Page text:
old media big time fail
This morning was Christchurch's turn. A little like Newcastle it's a city that didn't consider itself much of a quake risk, so when a walloping 7.1 hit in the early hours of the morning many of the 300,000 residents were caught by surprise.
Despite the many earthquake-unfriendly brick and stone buildings in the city that resulted in widespread property damage, to date only two serious casualties have been reported. The aforementioned Newcastle shake, a measly 5.3, killed 13 and injured over 100. Haiti earlier this year was a comparable 7.0 and clocked up 230,000 dead, 300,000 injured and 1,000,000 made homeless. The toll in Christchurch is a testament to stringent building regulations in New Zealand, though a small population and it happening while most people were tucked up in bed certainly helped.
Across the ditch in Australia, New Zealand's closest neighbour, it took 7.5 hours for The Age to report the quake. Maybe the cub reporter on the night desk was snoozing? But the delay in the reporting is made all the more extraordinary by Fairfax owning half of the newspapers in New Zealand. The Australian did little better breaking the news ahead of The Age only 40 minutes earlier.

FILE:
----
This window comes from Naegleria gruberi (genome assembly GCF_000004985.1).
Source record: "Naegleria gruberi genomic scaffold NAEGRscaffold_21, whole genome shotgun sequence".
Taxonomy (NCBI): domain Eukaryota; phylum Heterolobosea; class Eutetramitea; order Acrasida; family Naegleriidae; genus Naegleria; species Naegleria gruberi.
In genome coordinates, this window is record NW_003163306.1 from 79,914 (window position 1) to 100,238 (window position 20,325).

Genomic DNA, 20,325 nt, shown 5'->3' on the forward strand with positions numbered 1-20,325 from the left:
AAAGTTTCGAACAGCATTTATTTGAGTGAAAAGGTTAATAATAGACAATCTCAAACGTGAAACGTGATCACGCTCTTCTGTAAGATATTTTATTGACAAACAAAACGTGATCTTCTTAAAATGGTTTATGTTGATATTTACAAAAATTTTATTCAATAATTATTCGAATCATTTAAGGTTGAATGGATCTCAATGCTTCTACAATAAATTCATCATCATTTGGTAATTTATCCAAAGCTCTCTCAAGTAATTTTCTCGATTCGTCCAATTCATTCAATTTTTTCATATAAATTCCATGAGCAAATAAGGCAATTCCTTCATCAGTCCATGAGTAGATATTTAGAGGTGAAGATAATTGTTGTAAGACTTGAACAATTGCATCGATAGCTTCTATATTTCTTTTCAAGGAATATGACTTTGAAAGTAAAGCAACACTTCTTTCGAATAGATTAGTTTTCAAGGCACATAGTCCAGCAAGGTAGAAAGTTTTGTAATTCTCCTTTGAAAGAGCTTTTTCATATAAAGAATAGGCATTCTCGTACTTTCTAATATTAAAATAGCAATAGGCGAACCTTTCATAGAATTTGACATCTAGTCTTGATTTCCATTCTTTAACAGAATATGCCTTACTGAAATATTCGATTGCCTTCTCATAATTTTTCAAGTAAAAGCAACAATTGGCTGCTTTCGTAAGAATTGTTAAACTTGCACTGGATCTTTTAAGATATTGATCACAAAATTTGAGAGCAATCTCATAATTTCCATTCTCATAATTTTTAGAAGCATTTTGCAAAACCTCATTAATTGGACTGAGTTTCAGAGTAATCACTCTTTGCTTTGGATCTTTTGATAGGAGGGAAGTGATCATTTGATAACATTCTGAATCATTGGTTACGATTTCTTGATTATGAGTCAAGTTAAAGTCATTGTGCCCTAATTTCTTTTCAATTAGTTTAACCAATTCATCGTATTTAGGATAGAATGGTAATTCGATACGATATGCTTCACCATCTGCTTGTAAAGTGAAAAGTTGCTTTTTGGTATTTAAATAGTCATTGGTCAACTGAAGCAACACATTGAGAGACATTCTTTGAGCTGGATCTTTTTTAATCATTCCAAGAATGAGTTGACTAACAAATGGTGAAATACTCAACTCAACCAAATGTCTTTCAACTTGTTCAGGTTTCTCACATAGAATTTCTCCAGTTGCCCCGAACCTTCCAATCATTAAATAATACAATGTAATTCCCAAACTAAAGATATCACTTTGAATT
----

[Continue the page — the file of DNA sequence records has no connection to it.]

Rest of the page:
Citizen journalism however is alive and well. The #eqnz stream on Twitter has spewed out thousands of updates from locals on the ground and international well-wishers. There's been a rich source of photos (my favourite to date being Redbox's on Flickr) and blog posts as well as to updates in the kiwi media and official channels such as civil defense.
It's times like this I'm grateful to not be reliant on old media. As a previous defender of print journalism I'm beginning to agree that they've had their day. Why bother having an online presence if they are unable to tap into the immediacy of new media? There are no excuses for such abysmal tardiness.
Or does the average Australian journalist think that kiwis don't matter?
From The Press